CSS Box Model for Beginners

Every beginner should first start with the basics. In case of CSS, the basics are learning the box model. Before proceeding with learning any other CSS concepts, this is the one you should master first!

The box model is the basic building block of CSS.

It does tend to cause confusion with beginner developers so now is the moment to set the record straight. Here you will learn all the basic elements of the box model and how they are all connected.

Before we dive deeper, everyone needs to understand that every element in web design is a rectangular box. You have probably heard this multiple times before, but this is an important concept that every developer should be aware of.

Now, let’s explain the mysterious box model!

Structure of the Box Model

As mentioned above, the structure of the box model consists of:

  • Content (height and width),
  • Padding,
  • Border,
  • Margin.

These are all the elements the browser needs in order to render a box model. Thankfully, with CSS we can control each of them individually. Let’s see how.

In this article we will use the following code, and add to it gradually.

HTML

<div class=”box”>Lorem ipsum dolor amet whatever woke cronut, farm-to-table church-key tousled edison bulb. </div>

CSS

.box {
  background-color: hotpink;
  color: #fff;
}

The Content

The content is pretty clear. It is the content of our element that has a specific width and height. A fixed height and width can be set using the height and width of CSS properties, or they can be determined by the content itself.

Group-4

Now, the one thing that is a bit confusing here is the usage of inline or block level elements.

Using Inline and Block Level Elements

To refresh your memory, the difference between inline and block elements is the fact that block elements take up 100% of the container width, while inline elements only take up the amount of space that the content needs.

When using inline elements it is not possible to set a fixed width or height for that element, since the element doesn’t have any predetermined width and height (because the width and height are determined by the content). This can be overcome by converting the element to a block element.

Unlike inline elements, when using block-level elements you can easily set a fixed width or height for it. Since by default the block level elements take up 100% of the container width, we can easily override it by setting a fixed width.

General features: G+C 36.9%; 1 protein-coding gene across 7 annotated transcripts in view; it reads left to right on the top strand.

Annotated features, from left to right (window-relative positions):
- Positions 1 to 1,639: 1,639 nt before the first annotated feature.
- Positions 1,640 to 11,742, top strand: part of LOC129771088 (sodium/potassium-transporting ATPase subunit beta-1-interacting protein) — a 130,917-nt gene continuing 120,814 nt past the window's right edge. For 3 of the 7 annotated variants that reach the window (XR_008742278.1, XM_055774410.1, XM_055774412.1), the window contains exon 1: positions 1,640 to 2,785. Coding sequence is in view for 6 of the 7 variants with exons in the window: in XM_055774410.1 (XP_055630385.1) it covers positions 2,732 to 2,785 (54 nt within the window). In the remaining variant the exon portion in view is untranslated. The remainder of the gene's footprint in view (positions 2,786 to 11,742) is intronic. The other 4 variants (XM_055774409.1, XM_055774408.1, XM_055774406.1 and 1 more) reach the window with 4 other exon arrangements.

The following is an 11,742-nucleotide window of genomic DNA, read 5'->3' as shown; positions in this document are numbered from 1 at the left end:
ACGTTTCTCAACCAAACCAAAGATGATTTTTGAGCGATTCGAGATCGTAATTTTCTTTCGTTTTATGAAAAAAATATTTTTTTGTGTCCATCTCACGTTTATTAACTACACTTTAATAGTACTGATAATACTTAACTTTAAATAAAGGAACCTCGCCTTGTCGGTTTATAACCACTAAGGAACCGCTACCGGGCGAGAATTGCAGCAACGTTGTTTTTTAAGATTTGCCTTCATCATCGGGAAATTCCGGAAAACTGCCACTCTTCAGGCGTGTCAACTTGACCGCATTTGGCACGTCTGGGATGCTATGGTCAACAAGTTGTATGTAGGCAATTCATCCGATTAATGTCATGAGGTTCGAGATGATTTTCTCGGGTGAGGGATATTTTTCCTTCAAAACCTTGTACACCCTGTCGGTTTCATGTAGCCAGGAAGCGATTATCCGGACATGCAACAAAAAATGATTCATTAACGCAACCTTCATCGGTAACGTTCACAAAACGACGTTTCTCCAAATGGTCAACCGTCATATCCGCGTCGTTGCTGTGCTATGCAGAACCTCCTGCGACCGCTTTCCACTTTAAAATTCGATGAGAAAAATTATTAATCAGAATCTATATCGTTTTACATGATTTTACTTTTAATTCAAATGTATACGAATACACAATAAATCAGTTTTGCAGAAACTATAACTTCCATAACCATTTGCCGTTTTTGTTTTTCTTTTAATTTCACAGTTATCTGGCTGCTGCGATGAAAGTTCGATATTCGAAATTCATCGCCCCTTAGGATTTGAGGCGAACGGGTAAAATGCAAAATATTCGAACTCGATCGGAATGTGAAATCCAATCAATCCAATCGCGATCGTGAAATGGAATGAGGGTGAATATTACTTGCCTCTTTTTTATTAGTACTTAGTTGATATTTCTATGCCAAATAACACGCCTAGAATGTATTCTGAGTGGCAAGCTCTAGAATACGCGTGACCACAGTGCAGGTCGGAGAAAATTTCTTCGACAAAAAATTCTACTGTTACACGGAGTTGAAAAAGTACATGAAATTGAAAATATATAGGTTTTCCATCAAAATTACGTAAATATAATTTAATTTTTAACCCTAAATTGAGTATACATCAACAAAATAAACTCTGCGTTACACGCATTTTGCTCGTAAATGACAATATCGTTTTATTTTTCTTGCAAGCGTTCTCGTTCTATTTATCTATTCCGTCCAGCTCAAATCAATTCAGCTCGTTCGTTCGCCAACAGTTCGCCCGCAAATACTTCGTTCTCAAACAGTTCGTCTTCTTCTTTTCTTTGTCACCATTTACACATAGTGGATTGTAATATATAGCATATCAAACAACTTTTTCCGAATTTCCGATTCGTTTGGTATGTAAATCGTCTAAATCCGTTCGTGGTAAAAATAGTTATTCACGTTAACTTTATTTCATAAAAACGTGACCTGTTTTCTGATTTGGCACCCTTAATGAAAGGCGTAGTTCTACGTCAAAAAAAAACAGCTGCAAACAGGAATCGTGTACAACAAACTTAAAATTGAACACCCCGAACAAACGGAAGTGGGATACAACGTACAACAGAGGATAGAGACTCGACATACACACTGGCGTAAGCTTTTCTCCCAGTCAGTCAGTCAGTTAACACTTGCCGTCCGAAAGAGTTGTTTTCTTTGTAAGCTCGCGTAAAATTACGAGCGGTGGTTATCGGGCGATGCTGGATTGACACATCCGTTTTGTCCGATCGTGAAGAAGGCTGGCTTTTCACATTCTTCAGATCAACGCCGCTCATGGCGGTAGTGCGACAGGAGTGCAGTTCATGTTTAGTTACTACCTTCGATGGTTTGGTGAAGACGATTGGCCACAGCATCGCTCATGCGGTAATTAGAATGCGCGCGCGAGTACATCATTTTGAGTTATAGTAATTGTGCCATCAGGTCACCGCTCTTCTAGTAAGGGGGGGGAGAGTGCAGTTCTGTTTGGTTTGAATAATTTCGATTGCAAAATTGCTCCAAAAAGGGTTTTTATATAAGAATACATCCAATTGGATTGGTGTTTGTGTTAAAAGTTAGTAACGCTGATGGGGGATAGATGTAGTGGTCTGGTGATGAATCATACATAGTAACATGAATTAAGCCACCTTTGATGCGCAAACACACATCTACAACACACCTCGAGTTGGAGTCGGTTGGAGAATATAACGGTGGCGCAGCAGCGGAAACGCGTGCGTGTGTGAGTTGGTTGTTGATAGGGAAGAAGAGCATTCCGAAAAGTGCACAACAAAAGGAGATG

You can also covert your element to inline-block. When using inline-block, the element has the behavior of the inline element (only take up the space of content), but you can manipulate it the same way as you can do with a block element.

Now when we have a block level element we can give it a width and height.

CSS

.box {
  height: 200px;
  width: 200px;
  background-color: hotpink;
  color: #fff;
}

The result is this:

box_2-1

The Padding

Next, we are going to add some padding to our box.

Padding defines the space between the content and the edge of the box.

box_3

Let’s see it in action on our example.

CSS

.box {
  height: 200px;
  width: 200px;
  background-color: hotpink;
  color: #fff;
  padding: 10px;
}

The result:

box_4

In the image we see how padding affects the overall look of the box. There is space of 10px between the content and edge of the box on all four sides. We can also add padding to every side individually, using padding-top, padding-bottom, padding-left, padding-right.

The Border

Since we are going from the inside out, the next step would be defining the border. The border surrounds the content, and you don’t have to use it, but it still exists. This just means that the border has a width of zero.

box_5

Now, we will add a border to our example.

CSS

.box {
  height: 200px;
  width: 200px;
  background-color: hotpink;
  color: #fff;
  padding: 10px;
  border: solid 3px black;
}

box_6

The Margin

The final aspect of the box model is the margin. As some of you know, the margin is the space outside of the border. It is the space between elements.

box_7

The best way to demonstrate this in a practical example is to show you how two elements are positioned with and without margins.

HTML

<div class=”box”></div>
<div class=”box”></div>

CSS

.box {
  height: 200px;
  width: 200px;
  background-color: hotpink;
  color: #fff;
  padding: 10px;
  border: solid 3px black;
  margin: 0
}

box_8

In this example, we see how, without margin, two elements stick together and there is no space between them.

Now, let’s add some margin.

CSS

.box {
  margin: 20px;
}

box_9

Now, this looks better. We added some space between the boxes. We can also add space on every side of the element individually using margin-top, margin-bottom, margin-left or margin-right.

Summary

You have made it to the end of this article, congrats! :)
So, what have we learned?

1. Every element on a web page is basically a box.
2. The aspects of the box model are content, padding, border and margin.
3. When using an inline element you can’t set a fixed width or height for that element, while it is possible with a block and inline-block element.

Hopefully, this helped you learn something new or refreshed your memory.

Stay tuned, because in the next article we will talk about another very important property that helps you calculate the width of the box model, the box-sizing property.

Thanks for reading!

css, html, web design, development, box model
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